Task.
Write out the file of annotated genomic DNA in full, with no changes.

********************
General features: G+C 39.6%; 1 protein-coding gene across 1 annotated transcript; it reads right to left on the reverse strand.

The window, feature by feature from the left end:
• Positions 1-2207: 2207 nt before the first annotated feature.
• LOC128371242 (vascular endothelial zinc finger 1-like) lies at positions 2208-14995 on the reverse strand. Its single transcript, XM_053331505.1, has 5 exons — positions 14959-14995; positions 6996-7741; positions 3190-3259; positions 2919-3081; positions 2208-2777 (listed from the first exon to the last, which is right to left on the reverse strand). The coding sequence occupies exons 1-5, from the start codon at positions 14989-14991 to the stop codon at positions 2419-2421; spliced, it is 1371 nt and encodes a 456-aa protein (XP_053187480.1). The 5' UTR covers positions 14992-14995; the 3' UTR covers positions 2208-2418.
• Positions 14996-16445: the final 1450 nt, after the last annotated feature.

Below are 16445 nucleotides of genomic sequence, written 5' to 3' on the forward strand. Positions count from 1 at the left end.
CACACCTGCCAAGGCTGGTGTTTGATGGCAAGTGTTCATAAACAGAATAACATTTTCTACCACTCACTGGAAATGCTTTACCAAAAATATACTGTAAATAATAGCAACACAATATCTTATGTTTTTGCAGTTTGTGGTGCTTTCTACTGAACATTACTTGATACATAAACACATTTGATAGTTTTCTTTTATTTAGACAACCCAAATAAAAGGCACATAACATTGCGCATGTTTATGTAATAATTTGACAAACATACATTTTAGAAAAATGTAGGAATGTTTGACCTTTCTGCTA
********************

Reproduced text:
General features: G+C 39.6%; 1 protein-coding gene across 1 annotated transcript; it reads right to left on the reverse strand.

The window, feature by feature from the left end:
• Positions 1-2207: 2207 nt before the first annotated feature.
• LOC128371242 (vascular endothelial zinc finger 1-like) lies at positions 2208-14995 on the reverse strand. Its single transcript, XM_053331505.1, has 5 exons — positions 14959-14995; positions 6996-7741; positions 3190-3259; positions 2919-3081; positions 2208-2777 (listed from the first exon to the last, which is right to left on the reverse strand). The coding sequence occupies exons 1-5, from the start codon at positions 14989-14991 to the stop codon at positions 2419-2421; spliced, it is 1371 nt and encodes a 456-aa protein (XP_053187480.1). The 5' UTR covers positions 14992-14995; the 3' UTR covers positions 2208-2418.
• Positions 14996-16445: the final 1450 nt, after the last annotated feature.

Below are 16445 nucleotides of genomic sequence, written 5' to 3' on the forward strand. Positions count from 1 at the left end.
CACACCTGCCAAGGCTGGTGTTTGATGGCAAGTGTTCATAAACAGAATAACATTTTCTACCACTCACTGGAAATGCTTTACCAAAAATATACTGTAAATAATAGCAACACAATATCTTATGTTTTTGCAGTTTGTGGTGCTTTCTACTGAACATTACTTGATACATAAACACATTTGATAGTTTTCTTTTATTTAGACAACCCAAATAAAAGGCACATAACATTGCGCATGTTTATGTAATAATTTGACAAACATACATTTTAGAAAAATGTAGGAATGTTTGACCTTTCTGCTA